My research is at the interface of Machine Learning, Statistics, and Optimization. I am interested in formalizing the process of learning, in analyzing the learning models, and in deriving and implementing the emerging learning methods. A significant thrust of my research is in developing theoretical and algorithmic tools for online prediction, a learning framework where data arrives in a sequential fashion. My recent interests include understanding neural networks and, more generally, interpolation methods.

A high level description of a few research areas:

  1. Statistical Learning: We study the problem of building a good predictor based on an i.i.d. sample. While much is understood in this classical setting, our current focus is on the Deep Learning models. In particular, we study various measures of complexity of neural networks that govern their out-of-sample performance. We aim to understand the "geometry" (in an appropriate sense) of neural networks and its relation to the prediction ability of trained models. Our recent focus is on statistical and computational aspects of interpolation methods, as well as understanding the bias-variance tradeoff in over-parametrized models.
  2. Non-Convex Landscapes: Here we are interested in understanding properties of high-dimensional empirical landscapes that arise when one attempts to fit a model with many parameters (such as a multi-layer neural network or a latent variable model) to data. Some of the questions that arise are: (a) What is the behavior of optimization methods on such landscapes? (b) What salient features of the landscape arise from its random nature? (c) How can one exploit randomness in the optimization method to analyze its convergence?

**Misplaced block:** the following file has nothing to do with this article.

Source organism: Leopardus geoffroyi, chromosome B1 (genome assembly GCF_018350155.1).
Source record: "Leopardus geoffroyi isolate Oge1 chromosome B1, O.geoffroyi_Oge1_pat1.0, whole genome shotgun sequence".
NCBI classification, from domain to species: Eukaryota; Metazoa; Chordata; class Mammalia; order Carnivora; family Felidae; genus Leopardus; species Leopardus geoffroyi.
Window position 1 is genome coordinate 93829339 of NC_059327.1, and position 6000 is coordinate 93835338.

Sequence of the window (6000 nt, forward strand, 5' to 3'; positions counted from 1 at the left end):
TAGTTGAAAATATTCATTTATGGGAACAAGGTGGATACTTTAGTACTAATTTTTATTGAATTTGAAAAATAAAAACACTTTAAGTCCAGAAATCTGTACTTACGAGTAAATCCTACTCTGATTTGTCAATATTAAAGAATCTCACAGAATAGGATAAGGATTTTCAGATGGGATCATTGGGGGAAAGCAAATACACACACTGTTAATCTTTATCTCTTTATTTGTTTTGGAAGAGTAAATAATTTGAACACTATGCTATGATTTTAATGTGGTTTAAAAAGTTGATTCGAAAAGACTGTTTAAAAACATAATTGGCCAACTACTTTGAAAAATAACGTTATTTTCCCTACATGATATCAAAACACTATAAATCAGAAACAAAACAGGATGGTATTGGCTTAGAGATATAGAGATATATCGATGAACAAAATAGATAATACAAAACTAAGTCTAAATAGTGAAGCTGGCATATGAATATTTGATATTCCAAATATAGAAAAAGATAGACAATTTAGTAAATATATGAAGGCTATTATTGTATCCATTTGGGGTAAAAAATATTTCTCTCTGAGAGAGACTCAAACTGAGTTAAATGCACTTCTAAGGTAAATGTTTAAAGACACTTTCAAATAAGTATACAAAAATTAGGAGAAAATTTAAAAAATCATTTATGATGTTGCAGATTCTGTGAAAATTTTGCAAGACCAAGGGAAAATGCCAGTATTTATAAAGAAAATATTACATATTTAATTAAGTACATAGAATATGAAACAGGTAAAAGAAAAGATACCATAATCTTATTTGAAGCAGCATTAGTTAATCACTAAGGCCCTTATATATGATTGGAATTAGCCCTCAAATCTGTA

3. High-Dimensional Statistics: This setting is centered around the problem of recovery of high-dimensional and structured signals hidden in noise. Since standard statistical methods are often computationally intractable, the question of interplay between computation and statistical optimality arises. Examples: estimation of communities in networks, recovery of few relevant genes in a large set of gene expression data, etc.
  4. Online Learning: We aim to develop robust prediction methods that do not rely on the i.i.d. or stationary nature of data. In contrast to the well-studied setting of Statistical Learning, methods that predict in an online fashion are arguably more complex and nontrivial. Major questions that arise in this setting are: (a) How to model the problem at hand? (b) How many examples are required to achieve certain level of performance, and what are the computationally-efficient methods? (c) How to deal with incomplete feedback and the exploration-exploitation dilemma? Examples: sequentially predicting users' preferences, classifying nodes in a social network, sequentially selecting medical treatment strategies while observing limited feedback about the past decisions, etc.